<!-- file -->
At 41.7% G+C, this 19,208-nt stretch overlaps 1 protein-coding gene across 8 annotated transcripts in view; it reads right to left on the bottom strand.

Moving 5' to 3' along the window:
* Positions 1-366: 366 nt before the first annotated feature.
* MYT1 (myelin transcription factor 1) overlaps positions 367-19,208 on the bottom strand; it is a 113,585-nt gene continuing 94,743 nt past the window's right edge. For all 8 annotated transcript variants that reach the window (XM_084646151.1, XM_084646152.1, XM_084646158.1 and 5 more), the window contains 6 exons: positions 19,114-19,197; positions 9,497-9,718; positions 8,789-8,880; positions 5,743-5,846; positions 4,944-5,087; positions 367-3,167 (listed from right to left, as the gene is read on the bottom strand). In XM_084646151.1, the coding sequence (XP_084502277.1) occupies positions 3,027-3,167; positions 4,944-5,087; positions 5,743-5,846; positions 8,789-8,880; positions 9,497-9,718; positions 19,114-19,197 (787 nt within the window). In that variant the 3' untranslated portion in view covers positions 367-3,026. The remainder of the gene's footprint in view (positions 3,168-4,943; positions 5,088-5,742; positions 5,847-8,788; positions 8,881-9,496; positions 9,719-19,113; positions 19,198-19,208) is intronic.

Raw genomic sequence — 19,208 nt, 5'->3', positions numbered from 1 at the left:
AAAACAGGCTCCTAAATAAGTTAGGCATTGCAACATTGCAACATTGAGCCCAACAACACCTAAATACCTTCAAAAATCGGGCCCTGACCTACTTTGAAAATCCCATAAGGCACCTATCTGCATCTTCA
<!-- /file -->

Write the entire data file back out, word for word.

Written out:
At 41.7% G+C, this 19,208-nt stretch overlaps 1 protein-coding gene across 8 annotated transcripts in view; it reads right to left on the bottom strand.

Moving 5' to 3' along the window:
* Positions 1-366: 366 nt before the first annotated feature.
* MYT1 (myelin transcription factor 1) overlaps positions 367-19,208 on the bottom strand; it is a 113,585-nt gene continuing 94,743 nt past the window's right edge. For all 8 annotated transcript variants that reach the window (XM_084646151.1, XM_084646152.1, XM_084646158.1 and 5 more), the window contains 6 exons: positions 19,114-19,197; positions 9,497-9,718; positions 8,789-8,880; positions 5,743-5,846; positions 4,944-5,087; positions 367-3,167 (listed from right to left, as the gene is read on the bottom strand). In XM_084646151.1, the coding sequence (XP_084502277.1) occupies positions 3,027-3,167; positions 4,944-5,087; positions 5,743-5,846; positions 8,789-8,880; positions 9,497-9,718; positions 19,114-19,197 (787 nt within the window). In that variant the 3' untranslated portion in view covers positions 367-3,026. The remainder of the gene's footprint in view (positions 3,168-4,943; positions 5,088-5,742; positions 5,847-8,788; positions 8,881-9,496; positions 9,719-19,113; positions 19,198-19,208) is intronic.

Raw genomic sequence — 19,208 nt, 5'->3', positions numbered from 1 at the left:
AAAACAGGCTCCTAAATAAGTTAGGCATTGCAACATTGCAACATTGAGCCCAACAACACCTAAATACCTTCAAAAATCGGGCCCTGACCTACTTTGAAAATCCCATAAGGCACCTATCTGCATCTTCA